If you are unfamiliar with Vetericyn instillations to help prevent colonization and urinary tract infections, here are some threads and information for your to read and study.

    http://sci.rutgers.edu/forum/showthread.php?t=133414
    http://sci.rutgers.edu/forum/showthread.php?t=149966
    http://sci.rutgers.edu/forum/showthread.php?t=143797
    http://sci.rutgers.edu/forum/showthread.php?t=167480

    http://vetericyn.com/technology/faq.php

    On the subject of "sterilizing: the syringes, they are never going to be sterile, even after you boil them because you can't store them in sterile packaging. With any of several cleaning methods, i.e., bleach, alcohol, soap and water, boiling, you will have clean technique syringes, but they won't be sterile.

    All the best,
    GJ

    All the best,
    GJ

  5. #5
    Why do you need to irrigate the catheter daily? This actually increases the risks for infection. Irrigation should be reserved for an emergency such as the catheter clogging or blood in the urine.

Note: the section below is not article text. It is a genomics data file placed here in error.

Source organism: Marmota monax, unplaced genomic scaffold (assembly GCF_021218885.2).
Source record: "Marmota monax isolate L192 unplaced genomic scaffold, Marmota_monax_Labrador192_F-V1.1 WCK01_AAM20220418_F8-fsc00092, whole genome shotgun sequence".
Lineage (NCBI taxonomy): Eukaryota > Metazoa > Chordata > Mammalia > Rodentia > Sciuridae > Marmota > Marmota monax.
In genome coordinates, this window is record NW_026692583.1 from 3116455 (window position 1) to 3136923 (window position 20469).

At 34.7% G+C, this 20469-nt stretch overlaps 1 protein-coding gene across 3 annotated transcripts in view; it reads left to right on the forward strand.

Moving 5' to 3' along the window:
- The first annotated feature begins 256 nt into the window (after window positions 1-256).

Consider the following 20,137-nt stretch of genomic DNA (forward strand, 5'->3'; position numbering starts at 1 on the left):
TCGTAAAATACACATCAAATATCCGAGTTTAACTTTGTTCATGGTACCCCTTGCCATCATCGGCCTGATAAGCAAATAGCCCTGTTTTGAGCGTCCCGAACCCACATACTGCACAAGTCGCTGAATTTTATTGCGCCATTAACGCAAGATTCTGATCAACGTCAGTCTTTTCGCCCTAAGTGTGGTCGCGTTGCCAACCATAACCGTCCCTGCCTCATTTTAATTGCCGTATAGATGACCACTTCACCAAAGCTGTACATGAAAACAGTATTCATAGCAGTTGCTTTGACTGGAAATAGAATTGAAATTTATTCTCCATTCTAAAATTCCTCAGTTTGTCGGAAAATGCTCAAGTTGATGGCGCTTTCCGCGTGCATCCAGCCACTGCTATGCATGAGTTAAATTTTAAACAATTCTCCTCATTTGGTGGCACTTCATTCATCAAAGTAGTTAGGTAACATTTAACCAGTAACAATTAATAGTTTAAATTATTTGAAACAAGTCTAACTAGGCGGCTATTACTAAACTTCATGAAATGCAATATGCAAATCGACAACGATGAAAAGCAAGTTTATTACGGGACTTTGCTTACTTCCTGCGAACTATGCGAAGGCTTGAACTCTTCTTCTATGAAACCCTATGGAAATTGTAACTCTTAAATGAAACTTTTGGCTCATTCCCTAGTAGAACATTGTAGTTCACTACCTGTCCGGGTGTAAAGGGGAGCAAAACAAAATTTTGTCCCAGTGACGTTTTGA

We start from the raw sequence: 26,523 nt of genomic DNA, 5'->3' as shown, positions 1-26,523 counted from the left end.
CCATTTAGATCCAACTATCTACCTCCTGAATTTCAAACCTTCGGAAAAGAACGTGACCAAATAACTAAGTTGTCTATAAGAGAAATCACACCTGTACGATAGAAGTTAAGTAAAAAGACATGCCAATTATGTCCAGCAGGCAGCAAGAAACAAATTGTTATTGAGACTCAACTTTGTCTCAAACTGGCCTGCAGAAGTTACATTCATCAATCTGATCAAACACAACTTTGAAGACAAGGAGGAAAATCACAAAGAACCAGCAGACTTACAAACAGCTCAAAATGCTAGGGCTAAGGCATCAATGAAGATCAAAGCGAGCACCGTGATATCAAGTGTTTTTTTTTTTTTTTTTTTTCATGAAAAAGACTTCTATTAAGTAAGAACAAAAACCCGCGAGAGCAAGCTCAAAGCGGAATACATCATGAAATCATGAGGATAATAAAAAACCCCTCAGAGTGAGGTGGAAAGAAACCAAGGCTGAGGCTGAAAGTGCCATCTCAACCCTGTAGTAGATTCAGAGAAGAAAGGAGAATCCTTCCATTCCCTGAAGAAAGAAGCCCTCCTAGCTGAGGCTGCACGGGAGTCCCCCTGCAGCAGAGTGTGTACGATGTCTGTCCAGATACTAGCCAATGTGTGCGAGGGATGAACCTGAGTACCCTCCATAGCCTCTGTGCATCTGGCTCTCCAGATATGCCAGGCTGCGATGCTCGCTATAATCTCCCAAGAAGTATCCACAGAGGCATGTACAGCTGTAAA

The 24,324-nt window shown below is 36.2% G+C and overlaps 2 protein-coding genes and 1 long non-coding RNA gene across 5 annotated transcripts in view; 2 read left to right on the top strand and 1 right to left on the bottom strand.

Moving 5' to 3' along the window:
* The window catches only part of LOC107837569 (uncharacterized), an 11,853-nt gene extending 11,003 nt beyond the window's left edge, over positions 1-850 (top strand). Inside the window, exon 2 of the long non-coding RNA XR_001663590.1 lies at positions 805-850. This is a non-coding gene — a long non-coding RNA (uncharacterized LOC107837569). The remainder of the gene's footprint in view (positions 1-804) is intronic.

If you use a 60 cc. catheter-tipped plastic plunger syringe, you can separate these and wash in the dishwasher. They won't be sterile, but they will be very clean...certainly clean enough for use for indwelling catheter irrigation in the home setting. Do the same with the container you use to pour the solution (normal saline?) into before irrigating.

    (KLD)

  6. #6
    Thanks to all for such helpful info! This is really important to me. I'll need a little time to absorb it and ask questions.

    GJ, Thanks for the helpful link! Looks like a lot of good info there. I will check out the links for the Vetericyn instillations. That is all new to me.

    Chesbay, Have you been using the syringes for irrigating a catheter for a person? That sounds like a great way to save on the expense of daily irrigation and simplifying the process. There seems to be no perfect way to sterilize.